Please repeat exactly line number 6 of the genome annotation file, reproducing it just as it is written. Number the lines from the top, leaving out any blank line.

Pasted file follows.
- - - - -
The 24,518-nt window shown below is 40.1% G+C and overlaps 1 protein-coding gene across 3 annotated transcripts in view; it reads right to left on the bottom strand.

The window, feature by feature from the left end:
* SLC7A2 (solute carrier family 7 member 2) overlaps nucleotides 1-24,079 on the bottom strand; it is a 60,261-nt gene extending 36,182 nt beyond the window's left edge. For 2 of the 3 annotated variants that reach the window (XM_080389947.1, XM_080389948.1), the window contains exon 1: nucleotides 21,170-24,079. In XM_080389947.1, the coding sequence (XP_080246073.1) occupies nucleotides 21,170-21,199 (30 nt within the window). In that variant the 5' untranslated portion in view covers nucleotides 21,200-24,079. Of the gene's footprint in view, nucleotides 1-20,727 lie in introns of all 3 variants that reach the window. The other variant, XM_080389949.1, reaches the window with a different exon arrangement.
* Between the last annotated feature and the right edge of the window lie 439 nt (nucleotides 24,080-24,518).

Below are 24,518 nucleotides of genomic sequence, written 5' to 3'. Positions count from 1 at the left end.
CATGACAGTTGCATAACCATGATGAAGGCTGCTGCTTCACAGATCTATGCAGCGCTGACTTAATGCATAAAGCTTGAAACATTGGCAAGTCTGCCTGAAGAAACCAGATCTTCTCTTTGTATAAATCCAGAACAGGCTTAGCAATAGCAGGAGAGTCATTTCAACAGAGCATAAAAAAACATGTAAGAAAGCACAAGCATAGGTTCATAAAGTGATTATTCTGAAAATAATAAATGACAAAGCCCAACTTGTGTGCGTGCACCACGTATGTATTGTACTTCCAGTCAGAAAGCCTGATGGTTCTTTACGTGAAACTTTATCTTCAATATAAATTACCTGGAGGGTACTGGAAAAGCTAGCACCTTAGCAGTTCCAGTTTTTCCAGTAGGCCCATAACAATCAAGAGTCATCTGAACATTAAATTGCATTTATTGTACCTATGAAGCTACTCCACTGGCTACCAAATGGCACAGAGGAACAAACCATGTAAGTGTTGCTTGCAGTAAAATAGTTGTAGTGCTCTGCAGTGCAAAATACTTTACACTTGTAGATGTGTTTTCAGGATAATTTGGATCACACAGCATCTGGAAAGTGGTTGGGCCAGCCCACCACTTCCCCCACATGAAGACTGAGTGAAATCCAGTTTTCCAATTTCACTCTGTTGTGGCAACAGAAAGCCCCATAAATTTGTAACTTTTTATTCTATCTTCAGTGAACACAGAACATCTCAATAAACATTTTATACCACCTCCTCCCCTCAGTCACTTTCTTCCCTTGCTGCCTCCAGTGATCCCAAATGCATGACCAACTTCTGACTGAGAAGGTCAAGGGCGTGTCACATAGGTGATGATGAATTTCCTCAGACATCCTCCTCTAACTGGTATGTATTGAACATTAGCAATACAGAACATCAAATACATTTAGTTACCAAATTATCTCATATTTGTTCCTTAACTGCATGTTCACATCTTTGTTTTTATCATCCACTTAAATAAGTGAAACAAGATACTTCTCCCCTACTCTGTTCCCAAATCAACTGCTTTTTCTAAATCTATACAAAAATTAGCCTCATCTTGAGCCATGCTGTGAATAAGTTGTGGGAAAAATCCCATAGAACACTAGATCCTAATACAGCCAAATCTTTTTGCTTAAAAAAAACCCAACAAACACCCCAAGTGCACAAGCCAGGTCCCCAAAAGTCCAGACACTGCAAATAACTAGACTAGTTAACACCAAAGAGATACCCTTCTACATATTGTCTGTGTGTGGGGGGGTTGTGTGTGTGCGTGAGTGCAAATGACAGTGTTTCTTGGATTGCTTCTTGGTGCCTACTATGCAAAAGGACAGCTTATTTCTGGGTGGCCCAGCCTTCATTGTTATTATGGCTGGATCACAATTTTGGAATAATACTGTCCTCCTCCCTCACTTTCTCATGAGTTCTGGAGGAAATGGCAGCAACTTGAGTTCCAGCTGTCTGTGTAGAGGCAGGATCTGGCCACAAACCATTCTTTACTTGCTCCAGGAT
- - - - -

CATGACAGTTGCATAACCATGATGAAGGCTGCTGCTTCACAGATCTATGCAGCGCTGACTTAATGCATAAAGCTTGAAACATTGGCAAGTCTGCCTGAAGAAACCAGATCTTCTCTTTGTATAAATCCAGAACAGGCTTAGCAATAGCAGGAGAGTCATTTCAACAGAGCATAAAAAAACATGTAAGAAAGCACAAGCATAGGTTCATAAAGTGATTATTCTGAAAATAATAAATGACAAAGCCCAACTTGTGTGCGTGCACCACGTATGTATTGTACTTCCAGTCAGAAAGCCTGATGGTTCTTTACGTGAAACTTTATCTTCAATATAAATTACCTGGAGGGTACTGGAAAAGCTAGCACCTTAGCAGTTCCAGTTTTTCCAGTAGGCCCATAACAATCAAGAGTCATCTGAACATTAAATTGCATTTATTGTACCTATGAAGCTACTCCACTGGCTACCAAATGGCACAGAGGAACAAACCATGTAAGTGTTGCTTGCAGTAAAATAGTTGTAGTGCTCTGCAGTGCAAAATACTTTACACTTGTAGATGTGTTTTCAGGATAATTTGGATCACACAGCATCTGGAAAGTGGTTGGGCCAGCCCACCACTTCCCCCACATGAAGACTGAGTGAAATCCAGTTTTCCAATTTCACTCTGTTGTGGCAACAGAAAGCCCCATAAATTTGTAACTTTTTATTCTATCTTCAGTGAACACAGAACATCTCAATAAACATTTTATACCACCTCCTCCCCTCAGTCACTTTCTTCCCTTGCTGCCTCCAGTGATCCCAAATGCATGACCAACTTCTGACTGAGAAGGTCAAGGGCGTGTCACATAGGTGATGATGAATTTCCTCAGACATCCTCCTCTAACTGGTATGTATTGAACATTAGCAATACAGAACATCAAATACATTTAGTTACCAAATTATCTCATATTTGTTCCTTAACTGCATGTTCACATCTTTGTTTTTATCATCCACTTAAATAAGTGAAACAAGATACTTCTCCCCTACTCTGTTCCCAAATCAACTGCTTTTTCTAAATCTATACAAAAATTAGCCTCATCTTGAGCCATGCTGTGAATAAGTTGTGGGAAAAATCCCATAGAACACTAGATCCTAATACAGCCAAATCTTTTTGCTTAAAAAAAACCCAACAAACACCCCAAGTGCACAAGCCAGGTCCCCAAAAGTCCAGACACTGCAAATAACTAGACTAGTTAACACCAAAGAGATACCCTTCTACATATTGTCTGTGTGTGGGGGGGTTGTGTGTGTGCGTGAGTGCAAATGACAGTGTTTCTTGGATTGCTTCTTGGTGCCTACTATGCAAAAGGACAGCTTATTTCTGGGTGGCCCAGCCTTCATTGTTATTATGGCTGGATCACAATTTTGGAATAATACTGTCCTCCTCCCTCACTTTCTCATGAGTTCTGGAGGAAATGGCAGCAACTTGAGTTCCAGCTGTCTGTGTAGAGGCAGGATCTGGCCACAAACCATTCTTTACTTGCTCCAGGAT